Don't worry; my armour is Labour resistant but not tried (yet) against UKIP mpressionable

Edit: What I forgot to mention is that when my son was studying for A levels his teacher took three days off to lecture the class as to why conservatives are far to the right of the nazis and why the only hope for Britain is labour. That's why the youth vote labour.

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Re: Politics

Post by rockfreak »

Did anyone see the boy Hilto's remarkable appearance on Newsnight this week? What a performer. The pale blue top to match the melting pale blue eyes. The "Aw shucks, I'm so hurt for the plight of the ordinary guy" demeanour. The squirming shoulders to match the bleeding heart sentiments. This is the guy who was polishing Cameron's fake one-nation Toryism credentials (greenest party ever, hug a hoodie, etc) before the election while also plotting £26 billion of social security cuts. But of course some might say this is what boarding school teaches you. Soft voice, nice manners, sophistry, evasion, and, in the end, an ability to even deceive yourself perhaps. Unfortunately, the old boy network after school means that these sort of people inexorably find their way into positions of influence. Why are people taken in? I remembered something in Brideshead and there it was when I got out my dog-eared copy. Anthony Blanche is giving chapter and verse to Charles on what he calls our weakness for English cream cake charm. I'm a dago, an outsider, he says, so I can see it. It doesn't exist outside this soggy isle.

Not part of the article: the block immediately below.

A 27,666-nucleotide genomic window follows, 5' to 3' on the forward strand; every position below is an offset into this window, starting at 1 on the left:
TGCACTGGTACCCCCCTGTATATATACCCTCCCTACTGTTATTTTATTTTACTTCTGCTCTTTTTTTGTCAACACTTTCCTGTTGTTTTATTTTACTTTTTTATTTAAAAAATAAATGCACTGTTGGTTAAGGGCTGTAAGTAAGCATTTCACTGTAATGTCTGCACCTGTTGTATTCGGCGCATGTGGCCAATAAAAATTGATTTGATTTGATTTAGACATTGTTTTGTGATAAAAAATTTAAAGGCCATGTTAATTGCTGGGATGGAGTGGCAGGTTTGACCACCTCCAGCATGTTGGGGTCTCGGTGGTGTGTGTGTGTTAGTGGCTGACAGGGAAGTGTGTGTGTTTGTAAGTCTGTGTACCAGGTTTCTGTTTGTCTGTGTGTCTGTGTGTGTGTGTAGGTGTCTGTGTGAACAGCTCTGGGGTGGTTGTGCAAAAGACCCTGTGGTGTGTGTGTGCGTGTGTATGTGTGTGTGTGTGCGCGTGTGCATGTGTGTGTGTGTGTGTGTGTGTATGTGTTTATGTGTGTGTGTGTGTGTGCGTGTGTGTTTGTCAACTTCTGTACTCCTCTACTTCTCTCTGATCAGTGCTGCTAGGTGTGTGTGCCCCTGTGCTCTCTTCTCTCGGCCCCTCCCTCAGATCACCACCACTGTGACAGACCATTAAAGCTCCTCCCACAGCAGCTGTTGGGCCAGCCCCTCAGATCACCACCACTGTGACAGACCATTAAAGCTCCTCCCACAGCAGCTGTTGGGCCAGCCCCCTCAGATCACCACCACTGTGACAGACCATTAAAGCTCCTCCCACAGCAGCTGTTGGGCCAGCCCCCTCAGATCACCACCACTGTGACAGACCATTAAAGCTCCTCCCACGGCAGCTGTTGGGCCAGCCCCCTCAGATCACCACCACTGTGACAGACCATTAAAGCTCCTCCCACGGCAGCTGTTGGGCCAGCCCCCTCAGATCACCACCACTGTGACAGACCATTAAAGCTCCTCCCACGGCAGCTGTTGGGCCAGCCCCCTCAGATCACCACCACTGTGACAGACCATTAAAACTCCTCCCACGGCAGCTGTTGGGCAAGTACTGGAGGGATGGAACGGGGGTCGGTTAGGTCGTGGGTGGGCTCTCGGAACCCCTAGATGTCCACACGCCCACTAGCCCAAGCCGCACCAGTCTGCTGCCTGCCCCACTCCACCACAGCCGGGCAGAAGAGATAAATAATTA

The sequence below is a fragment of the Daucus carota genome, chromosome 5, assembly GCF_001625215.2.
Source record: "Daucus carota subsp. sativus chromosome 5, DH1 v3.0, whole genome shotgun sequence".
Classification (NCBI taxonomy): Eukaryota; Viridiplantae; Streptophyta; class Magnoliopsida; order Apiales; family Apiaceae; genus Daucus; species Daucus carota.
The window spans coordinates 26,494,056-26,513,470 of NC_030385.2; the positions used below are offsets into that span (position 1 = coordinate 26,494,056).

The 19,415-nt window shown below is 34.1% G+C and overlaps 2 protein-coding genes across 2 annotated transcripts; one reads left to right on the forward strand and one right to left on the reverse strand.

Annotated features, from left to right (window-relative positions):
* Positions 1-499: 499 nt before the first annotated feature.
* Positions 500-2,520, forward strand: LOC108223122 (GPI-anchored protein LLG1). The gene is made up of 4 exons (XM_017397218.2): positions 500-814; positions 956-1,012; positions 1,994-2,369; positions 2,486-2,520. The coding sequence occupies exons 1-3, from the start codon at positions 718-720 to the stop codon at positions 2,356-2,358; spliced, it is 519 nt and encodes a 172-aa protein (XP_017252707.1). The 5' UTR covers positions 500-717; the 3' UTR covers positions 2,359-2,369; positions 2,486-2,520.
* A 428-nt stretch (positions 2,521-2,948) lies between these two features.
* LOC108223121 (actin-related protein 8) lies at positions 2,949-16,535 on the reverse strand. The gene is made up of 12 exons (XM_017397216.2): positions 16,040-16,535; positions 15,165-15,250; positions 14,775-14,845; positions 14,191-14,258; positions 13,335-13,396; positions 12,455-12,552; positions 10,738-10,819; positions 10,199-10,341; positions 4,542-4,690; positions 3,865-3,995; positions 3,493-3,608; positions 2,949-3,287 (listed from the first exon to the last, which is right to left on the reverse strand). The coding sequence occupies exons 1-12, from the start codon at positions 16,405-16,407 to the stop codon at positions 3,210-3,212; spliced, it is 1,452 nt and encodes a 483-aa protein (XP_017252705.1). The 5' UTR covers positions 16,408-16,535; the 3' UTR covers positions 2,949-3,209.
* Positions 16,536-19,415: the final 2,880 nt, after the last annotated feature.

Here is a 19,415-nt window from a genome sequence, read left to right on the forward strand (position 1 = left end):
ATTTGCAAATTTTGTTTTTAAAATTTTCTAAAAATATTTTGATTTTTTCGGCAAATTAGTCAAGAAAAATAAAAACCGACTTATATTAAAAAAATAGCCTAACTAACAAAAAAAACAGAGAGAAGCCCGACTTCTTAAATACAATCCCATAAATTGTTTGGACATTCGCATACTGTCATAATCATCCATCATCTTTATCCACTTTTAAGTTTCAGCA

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Re: Politics

Post by Ajarn Philip »

While I can't disagree with most of what you say (nicely put, if I may say so!), the idea that there is no similar 'old boy network' in many other countries is way off the mark. It's not what you know, etc. etc.